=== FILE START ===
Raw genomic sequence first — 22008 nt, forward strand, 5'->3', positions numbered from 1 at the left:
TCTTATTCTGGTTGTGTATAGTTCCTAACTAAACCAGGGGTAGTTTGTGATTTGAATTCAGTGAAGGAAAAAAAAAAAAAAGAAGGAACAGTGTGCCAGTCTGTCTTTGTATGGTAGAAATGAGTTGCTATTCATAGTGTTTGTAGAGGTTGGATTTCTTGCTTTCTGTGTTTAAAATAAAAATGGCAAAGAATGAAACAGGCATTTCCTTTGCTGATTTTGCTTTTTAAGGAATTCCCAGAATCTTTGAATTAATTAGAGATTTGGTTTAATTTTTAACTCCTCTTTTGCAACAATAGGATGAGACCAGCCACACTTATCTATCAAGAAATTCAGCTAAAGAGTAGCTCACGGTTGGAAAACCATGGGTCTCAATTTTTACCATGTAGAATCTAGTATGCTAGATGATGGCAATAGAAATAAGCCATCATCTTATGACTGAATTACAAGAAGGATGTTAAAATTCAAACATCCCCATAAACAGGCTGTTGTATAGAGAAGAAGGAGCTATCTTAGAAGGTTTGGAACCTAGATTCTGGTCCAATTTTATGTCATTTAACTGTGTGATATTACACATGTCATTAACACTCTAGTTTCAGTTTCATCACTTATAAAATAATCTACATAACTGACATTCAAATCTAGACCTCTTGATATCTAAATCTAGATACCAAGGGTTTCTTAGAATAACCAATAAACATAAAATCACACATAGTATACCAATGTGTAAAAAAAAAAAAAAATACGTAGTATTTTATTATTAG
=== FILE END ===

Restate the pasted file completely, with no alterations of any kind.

Raw genomic sequence first — 22008 nt, forward strand, 5'->3', positions numbered from 1 at the left:
TCTTATTCTGGTTGTGTATAGTTCCTAACTAAACCAGGGGTAGTTTGTGATTTGAATTCAGTGAAGGAAAAAAAAAAAAAAGAAGGAACAGTGTGCCAGTCTGTCTTTGTATGGTAGAAATGAGTTGCTATTCATAGTGTTTGTAGAGGTTGGATTTCTTGCTTTCTGTGTTTAAAATAAAAATGGCAAAGAATGAAACAGGCATTTCCTTTGCTGATTTTGCTTTTTAAGGAATTCCCAGAATCTTTGAATTAATTAGAGATTTGGTTTAATTTTTAACTCCTCTTTTGCAACAATAGGATGAGACCAGCCACACTTATCTATCAAGAAATTCAGCTAAAGAGTAGCTCACGGTTGGAAAACCATGGGTCTCAATTTTTACCATGTAGAATCTAGTATGCTAGATGATGGCAATAGAAATAAGCCATCATCTTATGACTGAATTACAAGAAGGATGTTAAAATTCAAACATCCCCATAAACAGGCTGTTGTATAGAGAAGAAGGAGCTATCTTAGAAGGTTTGGAACCTAGATTCTGGTCCAATTTTATGTCATTTAACTGTGTGATATTACACATGTCATTAACACTCTAGTTTCAGTTTCATCACTTATAAAATAATCTACATAACTGACATTCAAATCTAGACCTCTTGATATCTAAATCTAGATACCAAGGGTTTCTTAGAATAACCAATAAACATAAAATCACACATAGTATACCAATGTGTAAAAAAAAAAAAAAATACGTAGTATTTTATTATTAG